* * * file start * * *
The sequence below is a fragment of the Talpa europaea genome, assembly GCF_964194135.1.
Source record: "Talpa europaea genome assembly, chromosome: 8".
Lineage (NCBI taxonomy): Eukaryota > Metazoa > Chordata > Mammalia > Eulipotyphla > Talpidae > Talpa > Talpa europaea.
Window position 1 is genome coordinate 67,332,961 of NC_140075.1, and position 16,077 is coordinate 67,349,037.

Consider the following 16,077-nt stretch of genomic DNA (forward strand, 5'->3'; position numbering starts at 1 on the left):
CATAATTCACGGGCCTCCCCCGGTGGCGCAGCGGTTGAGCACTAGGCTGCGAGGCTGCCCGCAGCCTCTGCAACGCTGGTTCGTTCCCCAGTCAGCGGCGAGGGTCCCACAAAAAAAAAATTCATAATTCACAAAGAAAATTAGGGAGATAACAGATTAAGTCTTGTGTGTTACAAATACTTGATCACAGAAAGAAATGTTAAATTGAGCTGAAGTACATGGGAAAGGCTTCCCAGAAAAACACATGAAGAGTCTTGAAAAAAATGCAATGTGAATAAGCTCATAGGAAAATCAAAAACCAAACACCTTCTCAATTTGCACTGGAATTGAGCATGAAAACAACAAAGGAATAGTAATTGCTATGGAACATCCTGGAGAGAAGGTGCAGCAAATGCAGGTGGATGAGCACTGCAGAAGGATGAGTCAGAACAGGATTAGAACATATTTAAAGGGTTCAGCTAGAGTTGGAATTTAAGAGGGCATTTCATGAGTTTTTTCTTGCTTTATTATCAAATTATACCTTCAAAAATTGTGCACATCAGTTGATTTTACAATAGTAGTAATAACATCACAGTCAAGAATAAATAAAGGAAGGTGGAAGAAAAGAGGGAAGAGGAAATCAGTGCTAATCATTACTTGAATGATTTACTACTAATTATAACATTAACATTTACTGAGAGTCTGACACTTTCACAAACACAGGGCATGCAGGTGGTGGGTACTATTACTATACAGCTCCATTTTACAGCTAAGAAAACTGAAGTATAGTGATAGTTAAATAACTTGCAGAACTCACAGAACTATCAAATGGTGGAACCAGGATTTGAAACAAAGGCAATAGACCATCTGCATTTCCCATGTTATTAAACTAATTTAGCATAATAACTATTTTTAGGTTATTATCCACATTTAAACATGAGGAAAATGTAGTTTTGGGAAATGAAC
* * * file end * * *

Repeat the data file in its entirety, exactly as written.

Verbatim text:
The sequence below is a fragment of the Talpa europaea genome, assembly GCF_964194135.1.
Source record: "Talpa europaea genome assembly, chromosome: 8".
Lineage (NCBI taxonomy): Eukaryota > Metazoa > Chordata > Mammalia > Eulipotyphla > Talpidae > Talpa > Talpa europaea.
Window position 1 is genome coordinate 67,332,961 of NC_140075.1, and position 16,077 is coordinate 67,349,037.

Consider the following 16,077-nt stretch of genomic DNA (forward strand, 5'->3'; position numbering starts at 1 on the left):
CATAATTCACGGGCCTCCCCCGGTGGCGCAGCGGTTGAGCACTAGGCTGCGAGGCTGCCCGCAGCCTCTGCAACGCTGGTTCGTTCCCCAGTCAGCGGCGAGGGTCCCACAAAAAAAAAATTCATAATTCACAAAGAAAATTAGGGAGATAACAGATTAAGTCTTGTGTGTTACAAATACTTGATCACAGAAAGAAATGTTAAATTGAGCTGAAGTACATGGGAAAGGCTTCCCAGAAAAACACATGAAGAGTCTTGAAAAAAATGCAATGTGAATAAGCTCATAGGAAAATCAAAAACCAAACACCTTCTCAATTTGCACTGGAATTGAGCATGAAAACAACAAAGGAATAGTAATTGCTATGGAACATCCTGGAGAGAAGGTGCAGCAAATGCAGGTGGATGAGCACTGCAGAAGGATGAGTCAGAACAGGATTAGAACATATTTAAAGGGTTCAGCTAGAGTTGGAATTTAAGAGGGCATTTCATGAGTTTTTTCTTGCTTTATTATCAAATTATACCTTCAAAAATTGTGCACATCAGTTGATTTTACAATAGTAGTAATAACATCACAGTCAAGAATAAATAAAGGAAGGTGGAAGAAAAGAGGGAAGAGGAAATCAGTGCTAATCATTACTTGAATGATTTACTACTAATTATAACATTAACATTTACTGAGAGTCTGACACTTTCACAAACACAGGGCATGCAGGTGGTGGGTACTATTACTATACAGCTCCATTTTACAGCTAAGAAAACTGAAGTATAGTGATAGTTAAATAACTTGCAGAACTCACAGAACTATCAAATGGTGGAACCAGGATTTGAAACAAAGGCAATAGACCATCTGCATTTCCCATGTTATTAAACTAATTTAGCATAATAACTATTTTTAGGTTATTATCCACATTTAAACATGAGGAAAATGTAGTTTTGGGAAATGAAC